You may have been told you need a root canal by your dentist. Well, hopefully, I can provide some information on why root canals are necessary. I posted this ugly picture to help illustrate some points. I hope it doesn't scare anyone away. I will try to keep all this information short and sweet, but still provide some understanding. The last section below will address why you might need a root canal when you are not having any pain or problems with your tooth. It can be confusing.
1. The Painful tooth
-Some types of tooth pain will not go away without a root canal. In these cases the nerve of the tooth is under assault. This assault is usually from a cavity that has reached the nerve (pulp) of the tooth, or a crack that has reached the nerve (pulp). In the picture I have posted we have BOTH. The yellow arrows show a crack that has reached the nerve, and the light blue arrow shows one spot (there are many here) that the decay has reached the nerve. There is actually a hole where the light blue arrow is.
-If you have a cavity that is "deep" or close to the nerve there is a good chance you will need a root canal. This is especially true if the tooth has been sensitive to cold or biting. That sensitivity means the nerve has become involved.
-If cold liquids, or cold air, make the tooth painful you will probably need a root canal. If this is happening don't wait until it is so painful you can't survive. Your tooth is trying to tell you something is wrong. It will blow up eventually, usually on a weekend or during a vacation.
-If your tooth wakes you up at night and continues to throb you will most likely need a root canal.
This tooth looks like it has a little broken corner on the filling (both yellow arrows). The patient was cold sensitive for a while, then all of a sudden.............BOOM! She was in severe pain. I'll show a picture of the tooth after I removed the old filling below.
2. The Infected tooth
Sometimes a tooth will have a cavity reach the nerve and the patient will deal with the pain for a while and then it goes away. The patient is thinking "Finally, that tooth feels better". Then, with a little bit of time, the tooth blows up. This time the patient's face swells up. What happened? When the pain went away the nerve (pulp) actually died. No nerve = no pain. That dead tissue inside the tooth sat there until some bacteria made their way into the nerve. Once the bacteria found the dead tissue there was nothing there to stop them. They started devouring that dead tissue. Eventually they multiplied so many times they started to venture out of the tooth and into the bone and gums. That is why the patient swelled up. Also bone and gums have nerves, and they will fire when bacteria are infecting them. Antibiotics work better on these types of infections, but only temporarily. The only way to solve this problem is to get the dead tissue out of the tooth. That means root canal or extraction, both will get rid of the dead tissue.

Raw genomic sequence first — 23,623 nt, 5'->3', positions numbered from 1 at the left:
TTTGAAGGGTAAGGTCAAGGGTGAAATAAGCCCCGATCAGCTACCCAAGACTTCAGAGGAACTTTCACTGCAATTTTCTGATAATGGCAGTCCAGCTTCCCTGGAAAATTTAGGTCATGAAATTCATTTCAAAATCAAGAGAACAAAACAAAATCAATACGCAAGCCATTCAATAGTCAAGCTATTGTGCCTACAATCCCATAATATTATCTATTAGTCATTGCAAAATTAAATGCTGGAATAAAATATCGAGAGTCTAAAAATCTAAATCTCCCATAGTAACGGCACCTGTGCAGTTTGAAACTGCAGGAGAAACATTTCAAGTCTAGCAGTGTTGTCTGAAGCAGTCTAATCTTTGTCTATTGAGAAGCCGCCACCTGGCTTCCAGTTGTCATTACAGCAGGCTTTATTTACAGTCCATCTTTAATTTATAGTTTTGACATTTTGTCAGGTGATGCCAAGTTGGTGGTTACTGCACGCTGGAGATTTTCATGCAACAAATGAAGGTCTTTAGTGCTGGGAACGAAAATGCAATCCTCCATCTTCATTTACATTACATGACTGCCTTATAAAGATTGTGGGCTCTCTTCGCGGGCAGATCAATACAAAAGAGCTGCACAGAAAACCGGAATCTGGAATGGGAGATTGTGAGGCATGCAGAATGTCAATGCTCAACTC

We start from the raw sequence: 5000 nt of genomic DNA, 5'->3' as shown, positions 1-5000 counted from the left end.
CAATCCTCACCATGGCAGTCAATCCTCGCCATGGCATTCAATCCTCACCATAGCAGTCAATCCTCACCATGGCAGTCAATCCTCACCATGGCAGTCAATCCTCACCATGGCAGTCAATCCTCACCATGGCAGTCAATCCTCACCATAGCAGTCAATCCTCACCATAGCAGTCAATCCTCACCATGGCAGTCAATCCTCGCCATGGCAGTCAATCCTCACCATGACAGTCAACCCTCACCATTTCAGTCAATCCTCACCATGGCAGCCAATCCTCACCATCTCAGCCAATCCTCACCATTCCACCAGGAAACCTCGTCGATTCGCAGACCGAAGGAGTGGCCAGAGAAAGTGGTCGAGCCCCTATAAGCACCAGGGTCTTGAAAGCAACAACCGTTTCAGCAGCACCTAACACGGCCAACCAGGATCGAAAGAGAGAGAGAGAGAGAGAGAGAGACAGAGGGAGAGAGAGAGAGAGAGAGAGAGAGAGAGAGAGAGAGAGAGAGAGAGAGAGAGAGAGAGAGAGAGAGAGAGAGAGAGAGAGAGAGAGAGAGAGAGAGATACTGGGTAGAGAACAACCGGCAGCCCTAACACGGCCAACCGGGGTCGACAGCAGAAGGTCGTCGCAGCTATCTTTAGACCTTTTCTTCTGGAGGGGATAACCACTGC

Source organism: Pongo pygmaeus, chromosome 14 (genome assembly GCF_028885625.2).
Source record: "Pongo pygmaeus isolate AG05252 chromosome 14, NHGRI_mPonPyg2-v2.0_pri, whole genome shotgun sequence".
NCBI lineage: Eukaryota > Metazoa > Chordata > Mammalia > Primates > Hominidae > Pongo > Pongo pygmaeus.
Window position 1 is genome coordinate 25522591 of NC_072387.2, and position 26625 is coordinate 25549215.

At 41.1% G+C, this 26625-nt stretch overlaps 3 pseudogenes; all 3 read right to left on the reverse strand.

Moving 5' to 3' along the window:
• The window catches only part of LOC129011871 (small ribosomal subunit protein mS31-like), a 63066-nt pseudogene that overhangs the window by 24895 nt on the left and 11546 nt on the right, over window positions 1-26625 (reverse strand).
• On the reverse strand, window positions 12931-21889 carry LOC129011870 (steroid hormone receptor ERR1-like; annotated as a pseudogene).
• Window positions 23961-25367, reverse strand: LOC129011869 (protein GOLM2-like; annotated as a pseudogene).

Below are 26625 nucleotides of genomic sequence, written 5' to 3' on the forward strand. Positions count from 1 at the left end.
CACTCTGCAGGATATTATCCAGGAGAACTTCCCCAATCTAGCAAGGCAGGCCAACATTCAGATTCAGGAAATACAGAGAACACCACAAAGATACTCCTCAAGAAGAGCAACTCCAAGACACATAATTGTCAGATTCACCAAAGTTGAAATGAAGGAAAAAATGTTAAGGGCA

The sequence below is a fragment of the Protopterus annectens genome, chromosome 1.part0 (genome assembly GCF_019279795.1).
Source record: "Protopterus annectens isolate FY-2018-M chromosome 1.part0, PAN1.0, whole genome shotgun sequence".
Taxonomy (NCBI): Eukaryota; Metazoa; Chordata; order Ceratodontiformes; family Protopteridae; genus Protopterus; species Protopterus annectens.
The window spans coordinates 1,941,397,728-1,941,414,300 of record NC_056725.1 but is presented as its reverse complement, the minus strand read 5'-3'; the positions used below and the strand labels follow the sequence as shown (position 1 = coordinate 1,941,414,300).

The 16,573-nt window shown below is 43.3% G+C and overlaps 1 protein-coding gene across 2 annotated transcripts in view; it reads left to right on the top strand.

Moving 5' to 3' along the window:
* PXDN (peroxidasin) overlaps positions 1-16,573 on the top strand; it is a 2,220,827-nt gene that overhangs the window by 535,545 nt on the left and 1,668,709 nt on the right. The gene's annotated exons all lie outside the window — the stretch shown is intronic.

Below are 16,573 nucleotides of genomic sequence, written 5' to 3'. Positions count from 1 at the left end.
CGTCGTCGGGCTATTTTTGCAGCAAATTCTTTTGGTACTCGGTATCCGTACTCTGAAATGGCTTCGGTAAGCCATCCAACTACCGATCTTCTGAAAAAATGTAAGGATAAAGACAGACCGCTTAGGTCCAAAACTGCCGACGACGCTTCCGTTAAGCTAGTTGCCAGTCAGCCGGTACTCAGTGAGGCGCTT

The more time a tooth spends with dead tissue in it, the less predictable a root canal will be. That is because the bacteria are moving into all the small, hard to reach areas of the tooth. All those areas have to be cleaned out during the root canal. Some are so small that only molecules of disinfectant can reach the area. It is much better to have the root canal done before the tooth becomes severely infected. The earlier the better.
"But my tooth doesn't even hurt! Why would I get a root canal when my tooth doesn't hurt?"
I think this is the question most people have about root canals. There are quite a few reasons. I'll give you the 2 most common reasons.
1. The tooth is dead and abscessed, but it is draining. Your body can make a "pipeline" for the infection to drain outside the body. The exit shows up as a "pimple" on the gums.
Sometimes on the roof of your mouth, sometimes on the outside. Sometimes it is draining into your sinus and you won't even see the pimple. The drainage keeps the area from building up
pressure, so you don't swell and you don't hurt. The problem is eventually that drainage will get blocked, and it will hurt/swell. The dentist is just trying to get the tooth fixed before
you have bigger problems. Also, you have an active infection in your body. That is not good for a lot of reasons I won't go into right now.
2. The tooth has a deep cavity in it that is very close to the nerve. I usually inform my patients that the cavity is too close to the nerve and I recommend a root canal in addition to the filling. If you remove the decay and fill the cavity (Without doing the Root Canal) your nerve will become irritated. It happens, a lot, that patients want to "try the filling and not do the root canal" in these situations. 9 times out of 10 the tooth becomes symptomatic and then you have to come back and get numb again and treat the tooth. Usually this all starts on a Friday afternoon. It makes for a long weekend. Experience has shown it is better to treat these teeth before they start hurting you badly. We know when the decay is just too close to the nerve, we see it every day.